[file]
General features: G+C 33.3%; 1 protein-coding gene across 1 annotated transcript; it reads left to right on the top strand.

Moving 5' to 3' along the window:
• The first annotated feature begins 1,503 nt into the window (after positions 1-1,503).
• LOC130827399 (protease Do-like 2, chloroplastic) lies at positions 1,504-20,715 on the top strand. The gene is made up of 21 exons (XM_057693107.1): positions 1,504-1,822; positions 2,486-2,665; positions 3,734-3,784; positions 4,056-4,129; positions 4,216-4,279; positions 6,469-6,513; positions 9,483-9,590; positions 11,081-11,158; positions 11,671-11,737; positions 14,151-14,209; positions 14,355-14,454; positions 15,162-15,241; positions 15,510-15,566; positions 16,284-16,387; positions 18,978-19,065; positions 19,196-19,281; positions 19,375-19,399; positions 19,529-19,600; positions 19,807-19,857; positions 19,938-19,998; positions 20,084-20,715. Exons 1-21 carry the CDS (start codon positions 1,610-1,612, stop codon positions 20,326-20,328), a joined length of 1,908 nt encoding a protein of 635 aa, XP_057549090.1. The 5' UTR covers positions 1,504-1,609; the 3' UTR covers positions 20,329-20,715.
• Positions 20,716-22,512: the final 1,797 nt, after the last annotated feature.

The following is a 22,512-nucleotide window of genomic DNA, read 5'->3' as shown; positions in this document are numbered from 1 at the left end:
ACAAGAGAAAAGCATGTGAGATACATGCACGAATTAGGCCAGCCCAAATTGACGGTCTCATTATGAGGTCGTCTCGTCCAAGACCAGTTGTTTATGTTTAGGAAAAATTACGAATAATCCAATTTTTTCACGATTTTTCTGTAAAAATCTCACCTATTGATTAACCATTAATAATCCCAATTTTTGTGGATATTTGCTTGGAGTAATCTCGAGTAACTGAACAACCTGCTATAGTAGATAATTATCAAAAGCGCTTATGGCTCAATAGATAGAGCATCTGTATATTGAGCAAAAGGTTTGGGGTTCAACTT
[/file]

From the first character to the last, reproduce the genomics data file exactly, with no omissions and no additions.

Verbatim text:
General features: G+C 33.3%; 1 protein-coding gene across 1 annotated transcript; it reads left to right on the top strand.

Moving 5' to 3' along the window:
• The first annotated feature begins 1,503 nt into the window (after positions 1-1,503).
• LOC130827399 (protease Do-like 2, chloroplastic) lies at positions 1,504-20,715 on the top strand. The gene is made up of 21 exons (XM_057693107.1): positions 1,504-1,822; positions 2,486-2,665; positions 3,734-3,784; positions 4,056-4,129; positions 4,216-4,279; positions 6,469-6,513; positions 9,483-9,590; positions 11,081-11,158; positions 11,671-11,737; positions 14,151-14,209; positions 14,355-14,454; positions 15,162-15,241; positions 15,510-15,566; positions 16,284-16,387; positions 18,978-19,065; positions 19,196-19,281; positions 19,375-19,399; positions 19,529-19,600; positions 19,807-19,857; positions 19,938-19,998; positions 20,084-20,715. Exons 1-21 carry the CDS (start codon positions 1,610-1,612, stop codon positions 20,326-20,328), a joined length of 1,908 nt encoding a protein of 635 aa, XP_057549090.1. The 5' UTR covers positions 1,504-1,609; the 3' UTR covers positions 20,329-20,715.
• Positions 20,716-22,512: the final 1,797 nt, after the last annotated feature.

The following is a 22,512-nucleotide window of genomic DNA, read 5'->3' as shown; positions in this document are numbered from 1 at the left end:
ACAAGAGAAAAGCATGTGAGATACATGCACGAATTAGGCCAGCCCAAATTGACGGTCTCATTATGAGGTCGTCTCGTCCAAGACCAGTTGTTTATGTTTAGGAAAAATTACGAATAATCCAATTTTTTCACGATTTTTCTGTAAAAATCTCACCTATTGATTAACCATTAATAATCCCAATTTTTGTGGATATTTGCTTGGAGTAATCTCGAGTAACTGAACAACCTGCTATAGTAGATAATTATCAAAAGCGCTTATGGCTCAATAGATAGAGCATCTGTATATTGAGCAAAAGGTTTGGGGTTCAACTT